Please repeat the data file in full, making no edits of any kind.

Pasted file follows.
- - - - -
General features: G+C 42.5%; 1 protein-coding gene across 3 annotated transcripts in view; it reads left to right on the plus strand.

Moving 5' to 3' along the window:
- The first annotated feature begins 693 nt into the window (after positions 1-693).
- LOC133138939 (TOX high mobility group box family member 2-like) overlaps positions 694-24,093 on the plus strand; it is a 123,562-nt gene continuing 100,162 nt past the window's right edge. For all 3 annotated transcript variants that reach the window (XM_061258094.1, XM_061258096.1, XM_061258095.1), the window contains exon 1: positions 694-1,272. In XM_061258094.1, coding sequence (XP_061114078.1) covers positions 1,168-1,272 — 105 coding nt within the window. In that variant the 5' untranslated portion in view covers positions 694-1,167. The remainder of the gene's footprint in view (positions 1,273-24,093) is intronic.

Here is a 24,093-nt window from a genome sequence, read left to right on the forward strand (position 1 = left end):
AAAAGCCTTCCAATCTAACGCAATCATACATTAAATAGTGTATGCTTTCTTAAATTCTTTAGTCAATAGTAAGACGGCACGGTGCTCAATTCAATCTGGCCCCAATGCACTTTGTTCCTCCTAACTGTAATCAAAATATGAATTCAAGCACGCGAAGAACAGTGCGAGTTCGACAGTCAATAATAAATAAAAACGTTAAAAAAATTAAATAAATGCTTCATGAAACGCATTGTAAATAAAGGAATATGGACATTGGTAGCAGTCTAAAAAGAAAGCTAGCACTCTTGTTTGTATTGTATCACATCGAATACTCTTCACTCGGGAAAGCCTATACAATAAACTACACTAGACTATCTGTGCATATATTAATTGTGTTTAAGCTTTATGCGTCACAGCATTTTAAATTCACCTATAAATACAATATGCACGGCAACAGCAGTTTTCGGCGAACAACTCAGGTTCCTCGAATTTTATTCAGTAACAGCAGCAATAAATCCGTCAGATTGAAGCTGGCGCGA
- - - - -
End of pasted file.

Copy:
General features: G+C 42.5%; 1 protein-coding gene across 3 annotated transcripts in view; it reads left to right on the plus strand.

Moving 5' to 3' along the window:
- The first annotated feature begins 693 nt into the window (after positions 1-693).
- LOC133138939 (TOX high mobility group box family member 2-like) overlaps positions 694-24,093 on the plus strand; it is a 123,562-nt gene continuing 100,162 nt past the window's right edge. For all 3 annotated transcript variants that reach the window (XM_061258094.1, XM_061258096.1, XM_061258095.1), the window contains exon 1: positions 694-1,272. In XM_061258094.1, coding sequence (XP_061114078.1) covers positions 1,168-1,272 — 105 coding nt within the window. In that variant the 5' untranslated portion in view covers positions 694-1,167. The remainder of the gene's footprint in view (positions 1,273-24,093) is intronic.

Here is a 24,093-nt window from a genome sequence, read left to right on the forward strand (position 1 = left end):
AAAAGCCTTCCAATCTAACGCAATCATACATTAAATAGTGTATGCTTTCTTAAATTCTTTAGTCAATAGTAAGACGGCACGGTGCTCAATTCAATCTGGCCCCAATGCACTTTGTTCCTCCTAACTGTAATCAAAATATGAATTCAAGCACGCGAAGAACAGTGCGAGTTCGACAGTCAATAATAAATAAAAACGTTAAAAAAATTAAATAAATGCTTCATGAAACGCATTGTAAATAAAGGAATATGGACATTGGTAGCAGTCTAAAAAGAAAGCTAGCACTCTTGTTTGTATTGTATCACATCGAATACTCTTCACTCGGGAAAGCCTATACAATAAACTACACTAGACTATCTGTGCATATATTAATTGTGTTTAAGCTTTATGCGTCACAGCATTTTAAATTCACCTATAAATACAATATGCACGGCAACAGCAGTTTTCGGCGAACAACTCAGGTTCCTCGAATTTTATTCAGTAACAGCAGCAATAAATCCGTCAGATTGAAGCTGGCGCGA